Many of these children were by married women, whose husbands and brothers, and relatives were ready, if necessary, to wade knee-deep in blood for the holy immaculate infallible church of Rome." And why were these American Catholics willing to wade in blood for popery? Because they did not know the truth about it. The same reason holds good today; and that's the reason the priests are frantically trying to violate our Constitutional right of free speech and free press.
Above all things, the priests dread the day when American fathers, husbands, sons and brothers find out what it is, that these devilish priests claim they have a right to say, and to do, in their secret intercourse with Catholic wives, sisters and daughters. The priests will murder any man, if they can, to prevent HIM from uncovering THEM. On page 283, Hogan continues- "Priests, nuns, and confessors are the same now that they were then-15th century-all over the world. Many of you have visited Paris, and do you not see there a lying-in hospital attached to every nunnery in the city? The same is to be seen in Madrid, and the principal cities of Spain. I have seen them myself in Mexico, and in the city of Dublin, Ireland.
What is the object of these hospitals? It is chiefly to provide for the illicit offspring of priests and nuns, and such other unmarried females as the priests can seduce through the confessional. But, it will be said, there are no lying-in hospitals attached[Pg 17] to the nunneries in this country. True, there are not; but I know from my own experience, through the confessional, that it would be well, if there were.
There would be fewer abortions; there would be fewer infants strangled and murdered. It is not generally known to Americans that the crime of procuring abortion, is a common, everyday crime in popish nunneries. It is not known to Americans, that strangling and putting to death infants, is common in nunneries throughout this country.
It is done systematically and methodically, ACCORDING TO POPISH INSTRUCTIONS." The modus operandi is this-and then the ex-priest describes how the priest, the father of the child, baptises it, and thus insures its passage to Heaven, as per popish belief; and how the abbess, or Mother Superior, then shuts off the breath of the babe, at the nose: after which the poor little body is thrown into the lime-pit to be consumed.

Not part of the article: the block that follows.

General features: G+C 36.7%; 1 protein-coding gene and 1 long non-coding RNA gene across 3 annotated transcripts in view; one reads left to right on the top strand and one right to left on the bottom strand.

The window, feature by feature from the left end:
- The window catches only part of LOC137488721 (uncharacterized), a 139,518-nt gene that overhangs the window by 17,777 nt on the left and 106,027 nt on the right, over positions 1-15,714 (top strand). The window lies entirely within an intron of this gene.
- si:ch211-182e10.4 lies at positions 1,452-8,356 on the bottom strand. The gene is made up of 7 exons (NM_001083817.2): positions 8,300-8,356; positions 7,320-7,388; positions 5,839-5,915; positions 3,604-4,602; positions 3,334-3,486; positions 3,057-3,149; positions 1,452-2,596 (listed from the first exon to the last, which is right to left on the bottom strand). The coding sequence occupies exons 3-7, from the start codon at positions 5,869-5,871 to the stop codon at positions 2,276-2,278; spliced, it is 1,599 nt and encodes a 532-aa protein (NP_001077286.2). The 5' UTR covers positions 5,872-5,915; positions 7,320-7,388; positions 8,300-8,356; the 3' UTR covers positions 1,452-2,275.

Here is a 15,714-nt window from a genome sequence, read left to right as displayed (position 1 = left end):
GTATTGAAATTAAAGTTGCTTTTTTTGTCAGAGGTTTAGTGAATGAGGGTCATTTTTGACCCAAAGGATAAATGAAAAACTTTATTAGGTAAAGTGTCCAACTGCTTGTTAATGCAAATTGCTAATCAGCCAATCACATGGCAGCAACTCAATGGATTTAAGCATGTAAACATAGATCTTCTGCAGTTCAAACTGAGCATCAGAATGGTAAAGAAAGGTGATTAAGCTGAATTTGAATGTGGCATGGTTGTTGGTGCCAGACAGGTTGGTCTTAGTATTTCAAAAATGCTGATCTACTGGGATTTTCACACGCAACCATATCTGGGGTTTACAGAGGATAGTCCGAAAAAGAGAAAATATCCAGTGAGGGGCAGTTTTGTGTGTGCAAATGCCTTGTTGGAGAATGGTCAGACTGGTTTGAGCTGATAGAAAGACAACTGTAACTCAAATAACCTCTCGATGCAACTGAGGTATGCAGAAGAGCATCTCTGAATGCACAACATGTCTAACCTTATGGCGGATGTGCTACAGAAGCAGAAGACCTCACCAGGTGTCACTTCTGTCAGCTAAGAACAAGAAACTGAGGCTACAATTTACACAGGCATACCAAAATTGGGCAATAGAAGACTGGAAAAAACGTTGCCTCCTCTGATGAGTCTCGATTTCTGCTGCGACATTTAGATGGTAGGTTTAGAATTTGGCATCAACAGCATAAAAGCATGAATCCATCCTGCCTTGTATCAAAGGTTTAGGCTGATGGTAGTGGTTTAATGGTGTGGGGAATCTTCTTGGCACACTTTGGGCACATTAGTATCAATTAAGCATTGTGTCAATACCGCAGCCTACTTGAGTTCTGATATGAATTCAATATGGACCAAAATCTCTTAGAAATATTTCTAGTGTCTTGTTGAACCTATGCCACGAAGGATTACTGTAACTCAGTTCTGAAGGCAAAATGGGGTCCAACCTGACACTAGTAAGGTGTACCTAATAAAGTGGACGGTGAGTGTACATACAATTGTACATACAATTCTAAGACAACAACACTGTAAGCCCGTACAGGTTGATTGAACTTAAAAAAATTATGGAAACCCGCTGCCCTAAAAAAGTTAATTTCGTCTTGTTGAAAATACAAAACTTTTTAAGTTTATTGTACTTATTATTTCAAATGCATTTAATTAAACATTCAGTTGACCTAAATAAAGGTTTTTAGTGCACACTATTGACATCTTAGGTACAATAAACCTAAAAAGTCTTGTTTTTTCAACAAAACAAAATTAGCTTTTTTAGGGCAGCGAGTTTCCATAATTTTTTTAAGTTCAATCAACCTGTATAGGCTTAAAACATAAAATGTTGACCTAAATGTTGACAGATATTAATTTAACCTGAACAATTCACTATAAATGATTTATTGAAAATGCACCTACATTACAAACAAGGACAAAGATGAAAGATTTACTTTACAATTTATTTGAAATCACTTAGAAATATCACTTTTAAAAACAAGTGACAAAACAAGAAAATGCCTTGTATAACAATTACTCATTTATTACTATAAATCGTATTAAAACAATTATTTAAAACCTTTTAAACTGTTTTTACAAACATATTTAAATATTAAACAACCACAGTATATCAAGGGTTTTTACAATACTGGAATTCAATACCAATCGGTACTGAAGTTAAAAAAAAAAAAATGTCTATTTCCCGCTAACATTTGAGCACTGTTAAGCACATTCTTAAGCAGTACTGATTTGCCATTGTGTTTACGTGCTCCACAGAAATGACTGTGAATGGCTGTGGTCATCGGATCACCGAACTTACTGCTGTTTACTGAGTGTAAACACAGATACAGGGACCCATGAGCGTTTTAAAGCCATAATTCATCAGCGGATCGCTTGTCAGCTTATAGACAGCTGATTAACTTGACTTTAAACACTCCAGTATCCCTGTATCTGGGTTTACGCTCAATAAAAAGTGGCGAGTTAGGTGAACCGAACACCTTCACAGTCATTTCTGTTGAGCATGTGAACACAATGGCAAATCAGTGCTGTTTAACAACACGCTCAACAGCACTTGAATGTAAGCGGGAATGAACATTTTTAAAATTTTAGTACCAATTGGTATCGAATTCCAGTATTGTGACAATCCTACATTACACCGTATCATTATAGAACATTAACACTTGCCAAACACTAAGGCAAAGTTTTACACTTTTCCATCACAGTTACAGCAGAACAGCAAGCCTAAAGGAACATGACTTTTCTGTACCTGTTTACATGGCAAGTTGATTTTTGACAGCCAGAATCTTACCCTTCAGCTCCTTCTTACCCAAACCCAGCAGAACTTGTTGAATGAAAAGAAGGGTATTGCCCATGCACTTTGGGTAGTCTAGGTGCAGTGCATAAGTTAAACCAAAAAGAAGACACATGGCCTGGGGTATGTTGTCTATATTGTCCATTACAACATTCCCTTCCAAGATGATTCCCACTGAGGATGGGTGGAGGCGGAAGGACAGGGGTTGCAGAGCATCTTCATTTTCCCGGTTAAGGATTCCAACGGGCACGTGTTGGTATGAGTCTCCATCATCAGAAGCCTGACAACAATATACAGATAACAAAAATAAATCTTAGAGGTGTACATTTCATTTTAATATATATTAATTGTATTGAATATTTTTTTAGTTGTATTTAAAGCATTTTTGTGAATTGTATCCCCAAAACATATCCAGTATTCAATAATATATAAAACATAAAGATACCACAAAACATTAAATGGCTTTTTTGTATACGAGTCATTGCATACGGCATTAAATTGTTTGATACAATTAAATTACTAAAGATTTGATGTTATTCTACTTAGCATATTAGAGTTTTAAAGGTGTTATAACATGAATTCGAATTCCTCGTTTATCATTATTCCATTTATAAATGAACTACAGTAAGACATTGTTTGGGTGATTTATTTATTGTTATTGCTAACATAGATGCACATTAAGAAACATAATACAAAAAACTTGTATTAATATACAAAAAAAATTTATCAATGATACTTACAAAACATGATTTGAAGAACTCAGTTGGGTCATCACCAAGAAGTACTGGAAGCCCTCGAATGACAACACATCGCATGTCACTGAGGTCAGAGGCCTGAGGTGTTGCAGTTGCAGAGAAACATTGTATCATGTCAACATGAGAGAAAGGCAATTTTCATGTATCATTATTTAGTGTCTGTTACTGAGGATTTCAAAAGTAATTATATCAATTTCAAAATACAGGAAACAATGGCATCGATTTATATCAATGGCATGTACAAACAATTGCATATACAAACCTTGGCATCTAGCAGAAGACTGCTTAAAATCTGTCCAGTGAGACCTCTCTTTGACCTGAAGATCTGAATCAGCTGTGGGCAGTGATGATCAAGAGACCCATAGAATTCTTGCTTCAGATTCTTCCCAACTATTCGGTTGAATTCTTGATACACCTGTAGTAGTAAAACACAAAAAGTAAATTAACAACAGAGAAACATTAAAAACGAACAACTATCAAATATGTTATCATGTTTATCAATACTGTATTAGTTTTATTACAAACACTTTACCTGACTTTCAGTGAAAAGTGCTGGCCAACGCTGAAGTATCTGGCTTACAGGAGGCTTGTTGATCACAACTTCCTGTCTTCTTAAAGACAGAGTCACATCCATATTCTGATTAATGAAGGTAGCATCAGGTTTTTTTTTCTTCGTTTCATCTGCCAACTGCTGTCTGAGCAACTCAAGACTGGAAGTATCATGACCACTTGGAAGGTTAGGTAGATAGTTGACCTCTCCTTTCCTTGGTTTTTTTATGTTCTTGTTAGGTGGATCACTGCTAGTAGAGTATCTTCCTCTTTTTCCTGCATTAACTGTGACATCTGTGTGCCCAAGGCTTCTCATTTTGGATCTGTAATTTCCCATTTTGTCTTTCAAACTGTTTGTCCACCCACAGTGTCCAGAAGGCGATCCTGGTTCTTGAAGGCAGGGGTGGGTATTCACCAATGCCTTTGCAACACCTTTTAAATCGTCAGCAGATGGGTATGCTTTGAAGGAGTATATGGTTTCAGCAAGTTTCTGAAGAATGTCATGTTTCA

Father Hogan also describes how the priests and monks give desired children to wives whose husbands are not productive. The woman is easily led to believe that God's will is enlisted in her behalf, and that He has commissioned the priest to accomplish what the husband failed at: result, happy wife, bouncing babe, rapturous husband, chuckling priest. Father Hogan tells it all; and the rancorous papists never dared to hale him into court!

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Word Lists:

Adultery : voluntary sexual intercourse between a married person and a person who is not his or her spouse

Celibacy : the state of abstaining from marriage and sexual relations

Nomad : a member of a people having no permanent abode, and who travel from place to place to find fresh pasture for their livestock

Tiara : a jeweled ornamental band worn on the front of a woman's hair.

Libertine : a person, especially a man, who behaves without moral principles or a sense of responsibility, especially in sexual matters

Priest : an ordained minister of the Catholic, Orthodox, or Anglican Church having the authority to perform certain rites and administer certain sacraments

Rancorous : characterized by bitterness or resentment

Domino : any of 28 small oblong pieces marked with 0–6 dots (pips) in each half

Virility : (in a man) the quality of having strength, energy, and a strong sex drive; manliness

Indefensible : not justifiable by argument

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Rating: B

Words: 5513

Unique Words : 1,817

Sentences : 282

Reading Time : 24:30

Noun : 1740

Conjunction : 485

Adverb : 280

Interjection : 4

Adjective : 325

Pronoun : 335

Verb : 901

Preposition : 712

Letter Count : 25,362

Sentiment : Positive / Positive / Positive

Tone : Formal

Difficult Words : 1312